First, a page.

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I don't know if you've already read this thread, but it might be of help to you: Rotation

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Grrr... Thanks for your help guys but I still haven't had any joy with this, so I''m giving up on this for the moment. I've spent all day trying to work it all out but just can't seem to nail it! Bit frustrating to be honest but will revisit it later, perhaps when I'm armed with a better understanding of tranformations, matrices, etc... perhaps I'm still a bit too much of a newbie really!

@DraganO: Did actually come across your post earlier (was one of the more useful ones) but was a little put off by the DirectX implementation, as I haven't worked with the API yet and thus was unwaware of the differences. That said, I did end up porting your code as one of the many things I tried (learning along the way that DirectX matrices are row major!) but still not getting correct results (perhaps due to in error elsewhere in my code...) Thanks anyway though!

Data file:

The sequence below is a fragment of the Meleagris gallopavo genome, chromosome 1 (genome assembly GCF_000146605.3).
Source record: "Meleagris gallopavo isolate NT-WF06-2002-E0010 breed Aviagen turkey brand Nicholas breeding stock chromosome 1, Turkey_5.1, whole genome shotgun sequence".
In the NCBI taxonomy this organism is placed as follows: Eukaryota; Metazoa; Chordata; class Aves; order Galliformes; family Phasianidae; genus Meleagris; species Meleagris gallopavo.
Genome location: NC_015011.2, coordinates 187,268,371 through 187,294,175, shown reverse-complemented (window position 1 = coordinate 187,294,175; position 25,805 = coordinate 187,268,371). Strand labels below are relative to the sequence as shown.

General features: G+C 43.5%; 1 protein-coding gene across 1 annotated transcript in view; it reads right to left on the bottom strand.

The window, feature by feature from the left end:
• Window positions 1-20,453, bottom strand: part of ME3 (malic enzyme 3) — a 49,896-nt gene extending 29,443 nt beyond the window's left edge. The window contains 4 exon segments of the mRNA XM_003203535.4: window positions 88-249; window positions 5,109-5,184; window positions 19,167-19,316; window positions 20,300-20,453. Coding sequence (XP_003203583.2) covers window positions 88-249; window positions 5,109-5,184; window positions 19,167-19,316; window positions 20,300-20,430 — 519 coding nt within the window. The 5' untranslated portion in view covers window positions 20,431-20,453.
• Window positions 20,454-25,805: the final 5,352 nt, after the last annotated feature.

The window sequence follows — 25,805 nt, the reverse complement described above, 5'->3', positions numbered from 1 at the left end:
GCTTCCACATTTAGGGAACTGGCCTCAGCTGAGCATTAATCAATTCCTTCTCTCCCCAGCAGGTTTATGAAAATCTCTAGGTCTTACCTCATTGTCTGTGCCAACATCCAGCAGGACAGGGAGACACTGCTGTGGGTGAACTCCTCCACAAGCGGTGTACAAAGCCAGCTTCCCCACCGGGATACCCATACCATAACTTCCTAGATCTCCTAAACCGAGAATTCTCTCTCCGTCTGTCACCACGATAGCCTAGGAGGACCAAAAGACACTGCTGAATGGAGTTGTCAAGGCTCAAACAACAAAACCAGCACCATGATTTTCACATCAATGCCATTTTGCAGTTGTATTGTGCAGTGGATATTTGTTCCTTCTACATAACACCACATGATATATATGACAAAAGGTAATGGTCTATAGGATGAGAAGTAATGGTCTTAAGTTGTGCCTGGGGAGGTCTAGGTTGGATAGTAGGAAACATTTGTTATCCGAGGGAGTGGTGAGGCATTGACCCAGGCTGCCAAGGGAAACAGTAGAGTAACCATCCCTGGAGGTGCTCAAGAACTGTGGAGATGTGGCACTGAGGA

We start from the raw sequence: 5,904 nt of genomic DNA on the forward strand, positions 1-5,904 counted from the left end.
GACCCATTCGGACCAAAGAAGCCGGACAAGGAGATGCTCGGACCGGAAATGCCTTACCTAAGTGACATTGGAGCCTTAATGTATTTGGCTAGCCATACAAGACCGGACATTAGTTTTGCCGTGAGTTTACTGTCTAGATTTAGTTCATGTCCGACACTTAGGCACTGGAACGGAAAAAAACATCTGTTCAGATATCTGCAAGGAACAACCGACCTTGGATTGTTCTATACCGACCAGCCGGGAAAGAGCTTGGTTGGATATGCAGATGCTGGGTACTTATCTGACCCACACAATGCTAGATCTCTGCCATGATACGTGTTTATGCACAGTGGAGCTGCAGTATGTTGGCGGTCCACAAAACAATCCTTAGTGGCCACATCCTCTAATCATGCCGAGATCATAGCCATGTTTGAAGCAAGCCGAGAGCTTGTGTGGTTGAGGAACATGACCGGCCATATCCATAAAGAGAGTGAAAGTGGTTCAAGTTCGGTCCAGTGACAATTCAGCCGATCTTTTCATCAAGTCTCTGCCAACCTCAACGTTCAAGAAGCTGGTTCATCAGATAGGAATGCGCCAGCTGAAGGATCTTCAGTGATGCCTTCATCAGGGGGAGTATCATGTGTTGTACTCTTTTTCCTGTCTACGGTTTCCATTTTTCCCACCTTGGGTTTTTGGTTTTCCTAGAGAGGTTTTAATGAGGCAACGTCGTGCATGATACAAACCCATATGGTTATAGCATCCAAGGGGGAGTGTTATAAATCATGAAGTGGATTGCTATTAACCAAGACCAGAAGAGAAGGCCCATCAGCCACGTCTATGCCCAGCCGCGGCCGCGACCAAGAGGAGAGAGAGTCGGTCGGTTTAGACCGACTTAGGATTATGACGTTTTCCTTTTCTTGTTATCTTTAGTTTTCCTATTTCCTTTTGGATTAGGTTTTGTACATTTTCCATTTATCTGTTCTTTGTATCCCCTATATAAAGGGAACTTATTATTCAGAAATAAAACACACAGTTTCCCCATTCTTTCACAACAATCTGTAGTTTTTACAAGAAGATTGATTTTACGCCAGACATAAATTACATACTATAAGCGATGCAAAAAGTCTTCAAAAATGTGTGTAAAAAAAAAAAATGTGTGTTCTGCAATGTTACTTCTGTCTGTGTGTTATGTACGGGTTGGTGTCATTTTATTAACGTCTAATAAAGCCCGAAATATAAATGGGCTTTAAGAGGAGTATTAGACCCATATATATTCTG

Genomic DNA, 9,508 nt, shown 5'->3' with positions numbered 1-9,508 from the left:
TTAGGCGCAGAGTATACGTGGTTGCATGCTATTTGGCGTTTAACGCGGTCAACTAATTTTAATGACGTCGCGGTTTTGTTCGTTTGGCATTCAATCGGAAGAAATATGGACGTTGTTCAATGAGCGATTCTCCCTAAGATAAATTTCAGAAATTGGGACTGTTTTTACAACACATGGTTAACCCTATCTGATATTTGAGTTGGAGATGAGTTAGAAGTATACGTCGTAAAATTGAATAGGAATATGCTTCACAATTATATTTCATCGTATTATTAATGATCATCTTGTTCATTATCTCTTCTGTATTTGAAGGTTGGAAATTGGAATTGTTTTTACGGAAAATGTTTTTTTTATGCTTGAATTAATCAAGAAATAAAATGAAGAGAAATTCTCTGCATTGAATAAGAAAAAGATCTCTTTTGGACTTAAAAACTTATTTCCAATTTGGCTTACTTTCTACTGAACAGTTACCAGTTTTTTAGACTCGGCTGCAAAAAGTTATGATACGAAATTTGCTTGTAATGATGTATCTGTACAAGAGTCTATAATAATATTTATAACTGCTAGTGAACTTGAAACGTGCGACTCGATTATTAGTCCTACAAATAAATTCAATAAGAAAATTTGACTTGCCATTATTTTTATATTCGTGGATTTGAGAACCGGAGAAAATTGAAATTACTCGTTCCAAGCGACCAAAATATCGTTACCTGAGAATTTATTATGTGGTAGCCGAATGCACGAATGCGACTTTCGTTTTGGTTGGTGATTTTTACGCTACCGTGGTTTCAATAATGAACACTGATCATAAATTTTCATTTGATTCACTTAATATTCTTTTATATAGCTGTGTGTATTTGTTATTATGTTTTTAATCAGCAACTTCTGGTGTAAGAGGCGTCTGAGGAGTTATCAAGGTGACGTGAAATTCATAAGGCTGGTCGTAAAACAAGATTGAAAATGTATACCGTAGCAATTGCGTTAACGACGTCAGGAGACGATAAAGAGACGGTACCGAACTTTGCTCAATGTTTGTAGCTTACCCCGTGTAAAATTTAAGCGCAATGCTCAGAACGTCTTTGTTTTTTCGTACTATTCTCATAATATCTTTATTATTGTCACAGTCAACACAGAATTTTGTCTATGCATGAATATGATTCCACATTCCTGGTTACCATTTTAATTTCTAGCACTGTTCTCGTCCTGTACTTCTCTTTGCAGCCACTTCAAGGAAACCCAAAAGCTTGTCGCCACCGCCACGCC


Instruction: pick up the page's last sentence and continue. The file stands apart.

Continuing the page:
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Hi again,

So... after tinkering with other game code for a couple of days, I returned to this problem with some fresh determination and, as it turns out, the code I wrote DOES seem to work!

Sort of, anyway :)

I previously had commented out the translation commands for positioning the ball (as it would include some other side-effects when testing, due to nature of the game) but, after adding them back in, I noted that the rotation does actually seem to be working correctly.. but only when the ball is rolling away from the centre of screen. Unfortunately, I'm stumped again as I can't seem to pinpoint a fix for this... as is typical for a newbie I suppose!